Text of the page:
Daniel Shea – Removing Mountains / Coal River – Newspace Center – Portland

by Daniel Shea - from the series Removing Mountains, 2007

West Virginia, by Daniel Shea from the series Removing Mountains 2007

Removing Mountains and Coal River

March 6th through 29th
Opening Reception: Friday, March 6th 7-10pm
Artist Lecture: Saturday, March 7th, 12pm

Newspace Center for Photography
1632 SE 10th Ave. Portland, OR 97214

I’m hopeful to get to see / hear about Daniel’s work – been watching it for some time and to find out it’s coming to Newspace is wonderful news.  Get out and see it!

Here’s a previous post of mine again in the category of “handsome” aesthetic…

Shea’s images flirt with his stated interpretation in the vein of a social documentary narrative and at first glance for me are simply quite beautiful photographs. It will be fun to see the group of photos in context and in print.

It’s an interesting consideration and challenge to pursue making contemporary pictures with a strong sense and execution of a current contemporary aesthetic to convey a sense of place and people.

What’s New ?

Here’s an example of what inspires some people to photograph – take a look at the work of Daniel Shea.

Photograph above by Daniel Shea from the series: On coal and Appalachia

Daniel shares on his blog: “Digressions” snippets about this work regarding a series of photographs of the landscape and of the people in the coal mining regions of the southeast United States and what he’s discovering through his pictures regarding the effects of mountain top removal -a “modern” surface coal mining technique applied in certain areas the Appalachia Mountains of West Virginia.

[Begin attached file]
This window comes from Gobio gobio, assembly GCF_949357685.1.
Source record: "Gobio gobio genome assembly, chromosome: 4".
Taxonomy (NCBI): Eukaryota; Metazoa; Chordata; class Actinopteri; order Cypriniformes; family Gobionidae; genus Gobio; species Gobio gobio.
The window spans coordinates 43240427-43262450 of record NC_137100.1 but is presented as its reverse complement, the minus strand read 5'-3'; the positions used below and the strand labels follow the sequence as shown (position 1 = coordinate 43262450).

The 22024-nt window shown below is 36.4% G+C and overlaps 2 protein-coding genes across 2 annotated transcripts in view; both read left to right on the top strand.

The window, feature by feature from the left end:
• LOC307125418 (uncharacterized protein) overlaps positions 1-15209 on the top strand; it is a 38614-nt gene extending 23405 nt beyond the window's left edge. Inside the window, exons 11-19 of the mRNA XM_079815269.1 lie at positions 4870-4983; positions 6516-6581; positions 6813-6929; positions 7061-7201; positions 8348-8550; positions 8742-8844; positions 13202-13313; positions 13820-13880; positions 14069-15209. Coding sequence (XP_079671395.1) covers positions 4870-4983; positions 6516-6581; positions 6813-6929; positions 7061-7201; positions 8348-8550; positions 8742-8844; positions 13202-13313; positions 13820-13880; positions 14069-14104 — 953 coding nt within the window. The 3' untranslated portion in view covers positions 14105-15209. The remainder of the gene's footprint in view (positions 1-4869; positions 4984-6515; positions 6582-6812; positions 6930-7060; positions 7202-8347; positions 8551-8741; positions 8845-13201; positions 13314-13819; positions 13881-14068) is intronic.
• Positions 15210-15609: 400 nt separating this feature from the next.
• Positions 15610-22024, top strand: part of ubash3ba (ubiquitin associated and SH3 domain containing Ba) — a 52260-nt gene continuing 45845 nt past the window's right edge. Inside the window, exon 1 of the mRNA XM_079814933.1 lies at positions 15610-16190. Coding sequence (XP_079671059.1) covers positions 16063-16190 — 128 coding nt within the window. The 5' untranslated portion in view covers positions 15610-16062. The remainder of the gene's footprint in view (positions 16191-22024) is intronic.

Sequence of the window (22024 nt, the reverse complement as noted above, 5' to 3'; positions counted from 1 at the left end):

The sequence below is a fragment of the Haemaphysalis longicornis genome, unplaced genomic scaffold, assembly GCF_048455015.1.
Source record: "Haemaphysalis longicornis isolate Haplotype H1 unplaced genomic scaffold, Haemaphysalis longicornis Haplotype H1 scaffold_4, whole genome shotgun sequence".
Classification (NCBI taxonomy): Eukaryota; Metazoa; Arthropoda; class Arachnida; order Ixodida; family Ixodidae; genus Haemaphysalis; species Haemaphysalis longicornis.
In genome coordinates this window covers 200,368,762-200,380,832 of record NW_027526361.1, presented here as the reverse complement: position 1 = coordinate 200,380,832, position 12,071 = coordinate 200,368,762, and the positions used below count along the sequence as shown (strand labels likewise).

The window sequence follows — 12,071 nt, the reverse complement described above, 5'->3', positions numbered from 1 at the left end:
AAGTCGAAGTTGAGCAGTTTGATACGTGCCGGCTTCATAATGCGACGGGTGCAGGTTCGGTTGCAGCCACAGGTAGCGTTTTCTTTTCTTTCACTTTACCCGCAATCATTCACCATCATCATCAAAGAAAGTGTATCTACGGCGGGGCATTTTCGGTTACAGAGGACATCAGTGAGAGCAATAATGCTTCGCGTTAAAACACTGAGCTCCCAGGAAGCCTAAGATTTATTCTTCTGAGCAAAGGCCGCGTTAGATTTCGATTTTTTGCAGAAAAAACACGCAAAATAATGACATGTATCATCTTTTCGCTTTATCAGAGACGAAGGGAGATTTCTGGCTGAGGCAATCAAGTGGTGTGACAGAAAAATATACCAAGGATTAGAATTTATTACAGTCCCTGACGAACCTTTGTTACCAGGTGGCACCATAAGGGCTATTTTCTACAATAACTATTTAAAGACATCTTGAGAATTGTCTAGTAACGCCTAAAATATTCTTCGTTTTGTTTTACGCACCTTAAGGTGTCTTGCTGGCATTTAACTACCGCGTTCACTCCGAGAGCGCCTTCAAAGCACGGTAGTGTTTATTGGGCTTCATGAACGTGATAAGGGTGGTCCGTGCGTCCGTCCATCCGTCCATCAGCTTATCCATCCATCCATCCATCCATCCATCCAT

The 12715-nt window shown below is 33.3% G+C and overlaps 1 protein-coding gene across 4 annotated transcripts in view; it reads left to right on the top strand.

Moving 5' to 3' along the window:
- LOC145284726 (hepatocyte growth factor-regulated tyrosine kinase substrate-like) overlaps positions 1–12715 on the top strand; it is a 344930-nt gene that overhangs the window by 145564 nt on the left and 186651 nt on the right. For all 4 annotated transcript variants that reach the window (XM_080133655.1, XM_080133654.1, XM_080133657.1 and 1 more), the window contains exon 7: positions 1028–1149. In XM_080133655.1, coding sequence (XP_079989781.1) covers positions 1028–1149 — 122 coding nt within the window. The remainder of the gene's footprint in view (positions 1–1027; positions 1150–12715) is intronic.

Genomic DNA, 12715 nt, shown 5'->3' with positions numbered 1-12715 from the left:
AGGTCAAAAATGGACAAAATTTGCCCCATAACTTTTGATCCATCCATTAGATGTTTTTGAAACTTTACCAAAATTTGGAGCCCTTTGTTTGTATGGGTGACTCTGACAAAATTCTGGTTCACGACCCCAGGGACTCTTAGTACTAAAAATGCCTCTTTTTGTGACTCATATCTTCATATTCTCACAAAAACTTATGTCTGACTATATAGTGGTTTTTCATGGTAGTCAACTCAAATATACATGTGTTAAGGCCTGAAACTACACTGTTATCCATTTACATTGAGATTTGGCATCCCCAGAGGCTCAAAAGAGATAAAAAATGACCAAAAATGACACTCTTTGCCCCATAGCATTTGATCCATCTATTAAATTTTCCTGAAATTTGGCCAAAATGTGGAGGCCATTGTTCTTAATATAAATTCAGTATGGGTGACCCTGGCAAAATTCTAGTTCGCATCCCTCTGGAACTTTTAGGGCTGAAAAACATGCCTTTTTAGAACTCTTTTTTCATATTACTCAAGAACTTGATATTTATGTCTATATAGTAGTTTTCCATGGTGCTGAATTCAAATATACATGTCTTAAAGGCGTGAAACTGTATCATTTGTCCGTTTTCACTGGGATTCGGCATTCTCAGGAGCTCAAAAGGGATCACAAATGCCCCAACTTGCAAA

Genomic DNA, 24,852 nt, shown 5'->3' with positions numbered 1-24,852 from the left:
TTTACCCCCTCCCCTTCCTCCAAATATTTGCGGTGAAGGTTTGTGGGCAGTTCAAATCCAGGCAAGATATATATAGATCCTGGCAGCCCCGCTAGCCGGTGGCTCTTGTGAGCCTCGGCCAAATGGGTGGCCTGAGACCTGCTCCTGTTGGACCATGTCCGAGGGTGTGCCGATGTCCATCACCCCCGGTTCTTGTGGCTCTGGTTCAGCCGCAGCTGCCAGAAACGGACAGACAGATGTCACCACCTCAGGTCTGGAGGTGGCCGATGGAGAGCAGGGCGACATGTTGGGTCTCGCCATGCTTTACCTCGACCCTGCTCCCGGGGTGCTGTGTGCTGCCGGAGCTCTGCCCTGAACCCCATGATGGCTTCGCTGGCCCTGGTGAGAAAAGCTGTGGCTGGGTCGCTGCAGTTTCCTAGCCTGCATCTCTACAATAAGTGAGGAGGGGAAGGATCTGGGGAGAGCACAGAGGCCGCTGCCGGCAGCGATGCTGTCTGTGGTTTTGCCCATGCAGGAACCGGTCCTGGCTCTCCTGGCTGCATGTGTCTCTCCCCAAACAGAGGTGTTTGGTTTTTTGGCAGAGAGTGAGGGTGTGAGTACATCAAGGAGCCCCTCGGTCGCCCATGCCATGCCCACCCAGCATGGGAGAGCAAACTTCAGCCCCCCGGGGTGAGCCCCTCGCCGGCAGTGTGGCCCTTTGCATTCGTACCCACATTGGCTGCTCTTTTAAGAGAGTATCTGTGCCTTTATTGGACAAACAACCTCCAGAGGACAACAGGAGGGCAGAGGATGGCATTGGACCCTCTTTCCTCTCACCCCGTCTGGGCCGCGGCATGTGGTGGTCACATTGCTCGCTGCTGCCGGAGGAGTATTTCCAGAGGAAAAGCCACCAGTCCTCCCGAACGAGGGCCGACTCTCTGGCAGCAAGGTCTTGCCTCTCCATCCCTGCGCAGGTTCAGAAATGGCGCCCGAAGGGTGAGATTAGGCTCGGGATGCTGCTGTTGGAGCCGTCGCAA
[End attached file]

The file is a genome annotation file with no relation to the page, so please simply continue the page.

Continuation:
A more “edited” selection of the photo collection can be found on his website here.
This is the kind of work that carries photography of the day forward in my view.
Nothing unique or ground breaking per se, but I have to add this fits into the questions raised by what Robert Adams writes in his essay “Making Art New”. In thinking about these questions a paragraph from that essay:

“We welcome contemporary art, then, for its power to please the eye,
to record the texture of current experience, and to invest that experience with

I find in the photographs a sense of genuine interest in picturing a complex situation – that of humankind’s relationship with the land in the general sense, but firmly situated in the context of the specifics of place and the complexities of the moment.

Nice work.